“Be joyful in hope, patient in affliction, and faithful in prayer.”
These solid instructions from St. Paul’s Letter to the Romans certainly help us to put together some first-class resolutions for a new year that may, in the midst of many different kinds of concerns and thoughts, shape a useable future that will lead with optimism. Individual and family gatherings at the beginning of the year increase our goodwill and our intentions to make some of our deepest prayers a true reality in our lives.
God communicates to us in the phenomenal potency of the Incarnation. It is from this incomprehensible miracle that we come to know the fact that we are called to care for all life from conception to natural death.”
Sometimes, though, our best intentions and our purest motivations are not always so easy for us. Life has a way of “throwing us a few curves” and causing complications, even for the best of our expectations. We certainly have seen those situations in the recent past.
Family matters can become major issues, especially as new families start to plan their lives and futures together. Planning for a new baby, for instance, can take us further beyond simply trying to figure out a pink or blue color scheme for the nursery. Becoming parents, perhaps for the first time, can be among the most exciting and daunting experiences a married couple can face. Receiving a child, a gift of God’s love and an expression of your love for each other, enriches your relationship and multiplies joys that are best celebrated as
a part of married love.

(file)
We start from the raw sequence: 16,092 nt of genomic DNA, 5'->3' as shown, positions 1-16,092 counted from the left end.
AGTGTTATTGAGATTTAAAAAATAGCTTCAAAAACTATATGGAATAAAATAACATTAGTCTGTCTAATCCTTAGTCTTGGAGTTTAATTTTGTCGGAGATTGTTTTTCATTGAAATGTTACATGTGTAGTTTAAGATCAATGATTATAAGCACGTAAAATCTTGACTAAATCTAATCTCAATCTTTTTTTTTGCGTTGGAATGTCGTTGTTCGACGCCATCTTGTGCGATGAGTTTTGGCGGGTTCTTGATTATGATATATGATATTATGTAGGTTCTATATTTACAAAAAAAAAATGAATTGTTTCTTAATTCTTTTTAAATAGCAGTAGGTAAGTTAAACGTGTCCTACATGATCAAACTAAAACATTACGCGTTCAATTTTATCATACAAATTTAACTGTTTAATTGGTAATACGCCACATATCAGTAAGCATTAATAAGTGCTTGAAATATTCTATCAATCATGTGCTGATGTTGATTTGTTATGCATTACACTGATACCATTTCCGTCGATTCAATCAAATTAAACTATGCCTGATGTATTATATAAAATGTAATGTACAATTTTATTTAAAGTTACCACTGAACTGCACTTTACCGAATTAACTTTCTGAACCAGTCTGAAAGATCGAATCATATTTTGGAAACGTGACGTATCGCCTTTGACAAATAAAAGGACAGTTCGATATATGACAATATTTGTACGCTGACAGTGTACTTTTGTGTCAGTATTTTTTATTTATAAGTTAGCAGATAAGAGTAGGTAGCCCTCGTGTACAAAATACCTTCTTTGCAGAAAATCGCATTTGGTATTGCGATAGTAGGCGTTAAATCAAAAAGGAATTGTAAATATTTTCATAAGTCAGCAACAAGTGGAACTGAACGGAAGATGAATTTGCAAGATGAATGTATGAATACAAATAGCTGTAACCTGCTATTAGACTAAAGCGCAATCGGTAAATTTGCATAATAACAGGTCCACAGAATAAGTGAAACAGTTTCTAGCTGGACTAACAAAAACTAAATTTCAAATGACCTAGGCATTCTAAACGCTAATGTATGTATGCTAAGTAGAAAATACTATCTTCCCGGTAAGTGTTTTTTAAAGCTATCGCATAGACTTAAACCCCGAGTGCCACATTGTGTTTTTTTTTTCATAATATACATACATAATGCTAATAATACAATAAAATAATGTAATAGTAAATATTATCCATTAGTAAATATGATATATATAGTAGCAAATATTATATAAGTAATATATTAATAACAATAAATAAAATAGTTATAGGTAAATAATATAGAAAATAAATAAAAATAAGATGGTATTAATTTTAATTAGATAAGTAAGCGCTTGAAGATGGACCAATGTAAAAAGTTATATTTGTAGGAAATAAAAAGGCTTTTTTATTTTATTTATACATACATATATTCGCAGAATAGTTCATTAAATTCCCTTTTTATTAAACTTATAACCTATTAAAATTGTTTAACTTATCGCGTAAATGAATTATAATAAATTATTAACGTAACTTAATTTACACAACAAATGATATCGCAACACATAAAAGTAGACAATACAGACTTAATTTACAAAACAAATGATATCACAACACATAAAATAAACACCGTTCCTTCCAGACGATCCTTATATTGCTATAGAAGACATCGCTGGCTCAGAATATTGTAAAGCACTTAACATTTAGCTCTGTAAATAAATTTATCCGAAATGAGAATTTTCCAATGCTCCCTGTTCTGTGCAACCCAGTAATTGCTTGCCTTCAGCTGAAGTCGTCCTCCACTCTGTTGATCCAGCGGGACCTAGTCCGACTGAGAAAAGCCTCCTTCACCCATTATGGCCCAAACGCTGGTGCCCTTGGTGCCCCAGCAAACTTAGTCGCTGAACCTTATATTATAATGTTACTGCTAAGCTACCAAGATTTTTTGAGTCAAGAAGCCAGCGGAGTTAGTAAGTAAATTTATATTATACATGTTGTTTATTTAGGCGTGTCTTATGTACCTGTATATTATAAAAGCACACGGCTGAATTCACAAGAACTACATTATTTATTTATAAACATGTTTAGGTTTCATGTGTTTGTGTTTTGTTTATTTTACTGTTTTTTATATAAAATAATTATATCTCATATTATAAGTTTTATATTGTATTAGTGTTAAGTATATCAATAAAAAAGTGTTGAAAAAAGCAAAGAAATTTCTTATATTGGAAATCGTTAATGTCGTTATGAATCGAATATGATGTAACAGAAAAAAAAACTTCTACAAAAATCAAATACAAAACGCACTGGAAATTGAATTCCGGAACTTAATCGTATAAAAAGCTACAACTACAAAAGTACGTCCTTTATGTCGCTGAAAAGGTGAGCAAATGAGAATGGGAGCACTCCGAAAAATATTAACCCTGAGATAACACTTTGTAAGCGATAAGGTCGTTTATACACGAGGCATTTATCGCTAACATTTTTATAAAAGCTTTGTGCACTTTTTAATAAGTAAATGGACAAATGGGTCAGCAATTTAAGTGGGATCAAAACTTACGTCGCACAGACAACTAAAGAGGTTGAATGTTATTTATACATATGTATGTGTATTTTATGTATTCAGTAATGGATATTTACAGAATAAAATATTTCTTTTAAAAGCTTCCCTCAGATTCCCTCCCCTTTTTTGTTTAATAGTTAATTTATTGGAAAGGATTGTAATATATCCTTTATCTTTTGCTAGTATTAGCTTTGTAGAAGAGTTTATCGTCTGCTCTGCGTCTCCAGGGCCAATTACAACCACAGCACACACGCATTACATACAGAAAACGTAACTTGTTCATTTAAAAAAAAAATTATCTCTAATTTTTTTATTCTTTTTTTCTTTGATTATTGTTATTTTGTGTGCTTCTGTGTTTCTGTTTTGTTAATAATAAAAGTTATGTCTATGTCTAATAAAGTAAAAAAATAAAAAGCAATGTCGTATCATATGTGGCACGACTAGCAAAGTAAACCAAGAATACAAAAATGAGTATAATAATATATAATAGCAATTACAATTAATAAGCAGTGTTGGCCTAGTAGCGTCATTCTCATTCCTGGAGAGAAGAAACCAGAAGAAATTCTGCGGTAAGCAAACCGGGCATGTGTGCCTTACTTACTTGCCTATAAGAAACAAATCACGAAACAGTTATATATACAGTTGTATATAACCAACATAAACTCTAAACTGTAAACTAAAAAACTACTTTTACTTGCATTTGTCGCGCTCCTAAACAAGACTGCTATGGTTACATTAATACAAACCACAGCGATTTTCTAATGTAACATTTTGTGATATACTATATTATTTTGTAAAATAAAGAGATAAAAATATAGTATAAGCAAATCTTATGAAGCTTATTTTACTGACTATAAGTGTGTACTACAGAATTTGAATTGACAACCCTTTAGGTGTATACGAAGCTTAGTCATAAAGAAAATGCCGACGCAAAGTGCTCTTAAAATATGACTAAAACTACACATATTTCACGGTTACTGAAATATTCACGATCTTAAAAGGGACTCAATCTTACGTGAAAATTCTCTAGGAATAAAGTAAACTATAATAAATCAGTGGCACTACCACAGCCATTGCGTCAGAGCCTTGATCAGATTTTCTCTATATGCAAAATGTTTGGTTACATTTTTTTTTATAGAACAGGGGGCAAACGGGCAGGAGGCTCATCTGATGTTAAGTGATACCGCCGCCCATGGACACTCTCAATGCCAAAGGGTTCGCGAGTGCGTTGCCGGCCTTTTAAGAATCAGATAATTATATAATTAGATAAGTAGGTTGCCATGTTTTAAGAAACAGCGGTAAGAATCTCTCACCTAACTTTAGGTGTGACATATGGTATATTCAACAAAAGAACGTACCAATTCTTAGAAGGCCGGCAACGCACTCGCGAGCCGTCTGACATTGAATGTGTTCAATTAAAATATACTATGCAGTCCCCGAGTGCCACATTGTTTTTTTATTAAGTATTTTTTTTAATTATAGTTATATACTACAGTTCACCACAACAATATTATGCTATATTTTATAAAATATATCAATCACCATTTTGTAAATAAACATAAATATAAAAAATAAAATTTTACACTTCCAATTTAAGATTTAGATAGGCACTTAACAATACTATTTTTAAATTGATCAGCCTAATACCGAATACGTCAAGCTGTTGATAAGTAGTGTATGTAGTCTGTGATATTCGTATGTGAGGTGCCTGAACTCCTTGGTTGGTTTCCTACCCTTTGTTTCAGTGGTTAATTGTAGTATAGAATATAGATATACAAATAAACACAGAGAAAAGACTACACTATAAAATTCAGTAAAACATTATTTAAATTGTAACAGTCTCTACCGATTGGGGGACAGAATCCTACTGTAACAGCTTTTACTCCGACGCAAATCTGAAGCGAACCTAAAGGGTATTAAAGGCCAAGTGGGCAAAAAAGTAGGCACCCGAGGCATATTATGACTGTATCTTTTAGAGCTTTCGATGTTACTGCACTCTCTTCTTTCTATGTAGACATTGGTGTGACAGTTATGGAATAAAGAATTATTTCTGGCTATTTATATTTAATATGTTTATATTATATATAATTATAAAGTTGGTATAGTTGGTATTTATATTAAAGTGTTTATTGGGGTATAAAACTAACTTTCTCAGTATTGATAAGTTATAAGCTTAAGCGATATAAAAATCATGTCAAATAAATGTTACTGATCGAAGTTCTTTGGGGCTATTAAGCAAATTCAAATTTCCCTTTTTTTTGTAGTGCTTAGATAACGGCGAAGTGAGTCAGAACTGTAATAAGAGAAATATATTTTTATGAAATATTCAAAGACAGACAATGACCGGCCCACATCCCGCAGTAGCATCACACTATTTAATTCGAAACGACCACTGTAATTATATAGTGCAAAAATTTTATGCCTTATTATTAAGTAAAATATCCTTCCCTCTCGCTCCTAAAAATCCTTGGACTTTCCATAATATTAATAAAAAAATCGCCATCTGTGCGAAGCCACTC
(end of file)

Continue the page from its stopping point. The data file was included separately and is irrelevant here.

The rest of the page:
In our contemplation about the past Christmas season and the optimistic plans for the new year, we need to reflect upon God’s plan for human life. God sees humanity in very clear and beautiful ways. God communicates those thoughts to us in the phenomenal potency of the Incarnation in human history. It is from this incomprehensible miracle that we come to know and appreciate the dignity that is ascribed to human life and the fact that we are called to care for all life from conception to natural death. God gives life and allows us, through human love, to articulate that love in the birth of children and our care for their spiritual development, education and positive growth.
We, as faithful Catholics, members of the human race and believers in the ultimate perfectibility of humanity according to the plan of God, once again see respect for human life not only as a residual benefit of the Incarnation, but as a manifestation of that useable future and optimistic perspective we would like to maintain about what we may expect as part of the unfolding of the human story. St. Paul, as I alluded to earlier, filled the faithful of Rome (and throughout the centuries thereafter) with a sense of joyful hope, patience in affliction and the much-needed fidelity in prayer. These are timeless values and the core teaching of our beloved faith. As families, in particular, plan for the future and seek ways in which they may live more happily and more productive lives, these Pauline directives provide the necessary foundations for holiness— the true resolve for our lives.
Most Reverend William Patrick
CALLAHAN is the bishop of the Catholic Diocese of La Crosse